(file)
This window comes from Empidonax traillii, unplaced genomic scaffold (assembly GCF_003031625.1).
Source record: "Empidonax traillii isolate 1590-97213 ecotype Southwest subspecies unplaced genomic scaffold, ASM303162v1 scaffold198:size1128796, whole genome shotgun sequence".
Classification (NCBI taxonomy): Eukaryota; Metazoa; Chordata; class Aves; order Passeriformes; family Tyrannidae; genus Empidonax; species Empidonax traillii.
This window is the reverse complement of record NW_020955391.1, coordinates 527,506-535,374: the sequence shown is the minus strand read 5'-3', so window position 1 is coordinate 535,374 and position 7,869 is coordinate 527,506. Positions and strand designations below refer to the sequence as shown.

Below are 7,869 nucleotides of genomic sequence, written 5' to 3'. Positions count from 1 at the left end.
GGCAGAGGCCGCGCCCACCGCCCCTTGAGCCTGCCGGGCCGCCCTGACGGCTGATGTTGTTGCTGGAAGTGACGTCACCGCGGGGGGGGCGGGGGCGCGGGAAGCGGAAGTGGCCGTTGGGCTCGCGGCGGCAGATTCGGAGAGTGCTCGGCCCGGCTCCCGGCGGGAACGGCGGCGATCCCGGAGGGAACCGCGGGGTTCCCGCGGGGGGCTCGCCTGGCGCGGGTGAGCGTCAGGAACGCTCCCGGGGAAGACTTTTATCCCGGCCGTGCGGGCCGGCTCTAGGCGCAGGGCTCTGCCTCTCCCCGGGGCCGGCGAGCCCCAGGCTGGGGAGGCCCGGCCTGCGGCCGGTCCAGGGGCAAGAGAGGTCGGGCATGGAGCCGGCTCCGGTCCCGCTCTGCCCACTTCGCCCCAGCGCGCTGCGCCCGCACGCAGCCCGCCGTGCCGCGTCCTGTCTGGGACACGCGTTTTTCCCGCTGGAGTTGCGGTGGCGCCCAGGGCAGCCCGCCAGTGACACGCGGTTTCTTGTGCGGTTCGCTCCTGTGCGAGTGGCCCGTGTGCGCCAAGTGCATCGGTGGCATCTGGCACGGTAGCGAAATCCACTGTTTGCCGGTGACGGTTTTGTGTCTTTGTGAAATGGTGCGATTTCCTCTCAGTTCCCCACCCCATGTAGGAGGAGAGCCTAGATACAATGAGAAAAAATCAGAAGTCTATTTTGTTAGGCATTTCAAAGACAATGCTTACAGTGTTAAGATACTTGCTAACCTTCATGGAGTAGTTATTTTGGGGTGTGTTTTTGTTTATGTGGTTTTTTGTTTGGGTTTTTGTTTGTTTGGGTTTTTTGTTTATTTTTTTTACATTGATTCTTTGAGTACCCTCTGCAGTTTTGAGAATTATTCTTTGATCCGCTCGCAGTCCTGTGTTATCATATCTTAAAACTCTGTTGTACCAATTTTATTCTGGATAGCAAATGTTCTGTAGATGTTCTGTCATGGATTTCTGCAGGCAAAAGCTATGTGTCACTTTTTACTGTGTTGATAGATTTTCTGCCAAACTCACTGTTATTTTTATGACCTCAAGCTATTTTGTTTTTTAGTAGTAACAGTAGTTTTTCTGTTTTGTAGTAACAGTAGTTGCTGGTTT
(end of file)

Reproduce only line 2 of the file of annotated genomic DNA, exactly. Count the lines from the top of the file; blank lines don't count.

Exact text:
Source record: "Empidonax traillii isolate 1590-97213 ecotype Southwest subspecies unplaced genomic scaffold, ASM303162v1 scaffold198:size1128796, whole genome shotgun sequence".